OSPF Features 189
Electing the DRs and BDRs
You can manually elect the DRs and BDRs, or you can rely on the Hello protocol to select them dynamically, as described in the next sections.
Dynamic Election of the DR
When selected dynamically, the DR is elected arbitrarily. The selection is made on the basis of the highest router ID or IP address present on the network segment. Be aware that the highest IP address is the numerically highest number, not the class ranking of the addresses. Therefore, an elderly 2500 router with a Class C address of 192.168.250.249 might end up as a DR although there is a 7500 available on the segment that connects to the other segments. Unfortunately, the address of 10.10.10.1 is not as high as an old, frail, low-capacity router. This might not be the optimal choice.
After the DR and BDR have been elected, all routers on the broadcast medium will communicate directly with the DRs. They will use the multicast address to all DRs. The BDR will listen but will not respond; remember, the BDR is the understudy waiting in the wings. The DR will send out multicast messages if it receives any information pertinent to the connected routers for which it is responsible.
Manual Configuration of the DR
To determine manually which router will be the DR, it is necessary to set the priority of the router. A router interface can have a priority of 0 to 255. The value of 0 means that the router cannot be a DR or BDR; otherwise, the higher the priority, the more favorable the chances are of winning the election.
If there is more than one router on the segment with the same priority level, the election process picks the router with the highest router ID. The default priority on a Cisco router is 1.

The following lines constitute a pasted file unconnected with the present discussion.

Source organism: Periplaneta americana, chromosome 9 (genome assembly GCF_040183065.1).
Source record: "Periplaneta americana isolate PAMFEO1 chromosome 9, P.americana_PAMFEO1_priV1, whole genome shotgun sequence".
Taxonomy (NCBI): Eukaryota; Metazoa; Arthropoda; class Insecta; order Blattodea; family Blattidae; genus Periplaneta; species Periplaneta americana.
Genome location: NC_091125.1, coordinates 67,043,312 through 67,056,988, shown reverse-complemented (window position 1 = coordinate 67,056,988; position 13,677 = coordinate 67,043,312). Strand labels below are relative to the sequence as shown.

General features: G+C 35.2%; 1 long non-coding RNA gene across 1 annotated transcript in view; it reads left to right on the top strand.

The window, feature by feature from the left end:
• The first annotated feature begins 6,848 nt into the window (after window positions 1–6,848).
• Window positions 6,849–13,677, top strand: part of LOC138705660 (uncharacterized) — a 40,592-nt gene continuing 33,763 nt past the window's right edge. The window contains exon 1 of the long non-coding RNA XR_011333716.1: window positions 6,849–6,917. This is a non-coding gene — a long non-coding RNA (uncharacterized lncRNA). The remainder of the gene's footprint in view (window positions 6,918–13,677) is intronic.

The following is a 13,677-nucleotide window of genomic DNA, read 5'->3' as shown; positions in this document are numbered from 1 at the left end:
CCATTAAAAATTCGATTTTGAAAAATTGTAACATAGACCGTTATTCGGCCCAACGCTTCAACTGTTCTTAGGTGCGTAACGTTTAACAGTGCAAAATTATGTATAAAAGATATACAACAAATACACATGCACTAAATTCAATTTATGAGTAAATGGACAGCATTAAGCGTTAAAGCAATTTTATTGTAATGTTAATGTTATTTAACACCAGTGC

In Figure 6-1, the 2500 router for Building A, which is connected to the San Francisco campus via a hub, would be a reasonable choice as the DR. Although it is small, size is not as important as fault tolerance in this situation.
190 Chapter 6: Using OSPF in a Single Area
Figure 6-1 The DR
Because there are not many other routers on the segment, the number of LSAs and adjacencies that this router would have to record is small.
The larger 7200 Cisco router, which connects the building routers to the campus backbone, acts as the centralized router; therefore, the 7200 Cisco router makes sense as the router in charge of the connectivity of the campus buildings, allowing another router on the FDDI ring (not pictured) to take the DR responsibility for the FDDI segment. It would be a mistake to make the 7200 the DR for both networks, because this would increase the demand for resources and also would centralize all the responsibility on one router.
The Election of the DR
The following is the process used to elect the designated and BDRs:
All the neighbors who have a priority greater than 0 are listed.
1. The neighbor with the highest priority is elected as the BDR.
2. If there is no DR, the BDR is promoted as DR.
3. From the remaining routers, the router with the highest priority is elected as the BDR.
4. If the priority has not been conﬁgured, there will be a tie, because the default is to set the priority to 1.
5. If there is a tie because the priority has not been conﬁgured, the highest router IDs are used.
The Hello Packet
Although the routers running OSPF transmit a small packet, called the hello packet, to establish neighbor relations, it serves other functions. The various ﬁelds in the hello packet have speciﬁc responsibilities. Figure 6-2 shows the format of the hello packet. Table 6-3 describes each ﬁeld.
Figure 6-2 The Hello Packet
Table 6-3 The Hello Packet Fields
192 Chapter 6: Using OSPF in a Single Area
Table 6-3 The Hello Packet Fields (Continued)